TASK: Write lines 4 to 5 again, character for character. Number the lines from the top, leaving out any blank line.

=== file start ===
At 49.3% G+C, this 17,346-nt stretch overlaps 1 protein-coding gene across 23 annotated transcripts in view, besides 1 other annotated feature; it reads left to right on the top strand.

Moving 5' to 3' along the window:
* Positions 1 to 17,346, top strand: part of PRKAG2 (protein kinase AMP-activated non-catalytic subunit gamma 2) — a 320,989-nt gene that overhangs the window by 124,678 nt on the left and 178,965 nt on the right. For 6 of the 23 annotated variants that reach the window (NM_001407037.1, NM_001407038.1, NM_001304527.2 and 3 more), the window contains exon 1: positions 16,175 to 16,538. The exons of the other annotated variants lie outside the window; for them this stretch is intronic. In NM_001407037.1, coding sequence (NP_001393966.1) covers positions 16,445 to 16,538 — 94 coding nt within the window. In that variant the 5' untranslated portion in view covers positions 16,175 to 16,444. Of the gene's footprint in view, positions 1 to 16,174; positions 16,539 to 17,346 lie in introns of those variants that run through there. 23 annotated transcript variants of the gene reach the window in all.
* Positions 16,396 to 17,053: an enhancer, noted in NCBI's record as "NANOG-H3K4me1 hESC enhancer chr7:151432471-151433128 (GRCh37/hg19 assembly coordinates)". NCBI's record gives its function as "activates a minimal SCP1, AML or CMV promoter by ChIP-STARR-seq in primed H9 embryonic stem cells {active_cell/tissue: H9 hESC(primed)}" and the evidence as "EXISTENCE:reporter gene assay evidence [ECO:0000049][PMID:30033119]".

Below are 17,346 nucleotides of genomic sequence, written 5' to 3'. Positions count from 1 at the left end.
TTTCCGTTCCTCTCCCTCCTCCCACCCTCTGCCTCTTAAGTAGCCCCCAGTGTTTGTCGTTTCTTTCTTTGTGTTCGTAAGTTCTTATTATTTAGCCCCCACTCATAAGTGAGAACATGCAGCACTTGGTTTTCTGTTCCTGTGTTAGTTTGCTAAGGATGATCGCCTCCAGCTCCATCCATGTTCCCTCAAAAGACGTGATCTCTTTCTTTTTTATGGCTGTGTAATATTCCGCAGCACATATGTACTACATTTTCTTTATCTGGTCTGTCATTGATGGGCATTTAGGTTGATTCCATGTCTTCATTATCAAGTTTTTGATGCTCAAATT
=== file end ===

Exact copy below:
* Positions 16,396 to 17,053: an enhancer, noted in NCBI's record as "NANOG-H3K4me1 hESC enhancer chr7:151432471-151433128 (GRCh37/hg19 assembly coordinates)". NCBI's record gives its function as "activates a minimal SCP1, AML or CMV promoter by ChIP-STARR-seq in primed H9 embryonic stem cells {active_cell/tissue: H9 hESC(primed)}" and the evidence as "EXISTENCE:reporter gene assay evidence [ECO:0000049][PMID:30033119]".

Below are 17,346 nucleotides of genomic sequence, written 5' to 3'. Positions count from 1 at the left end.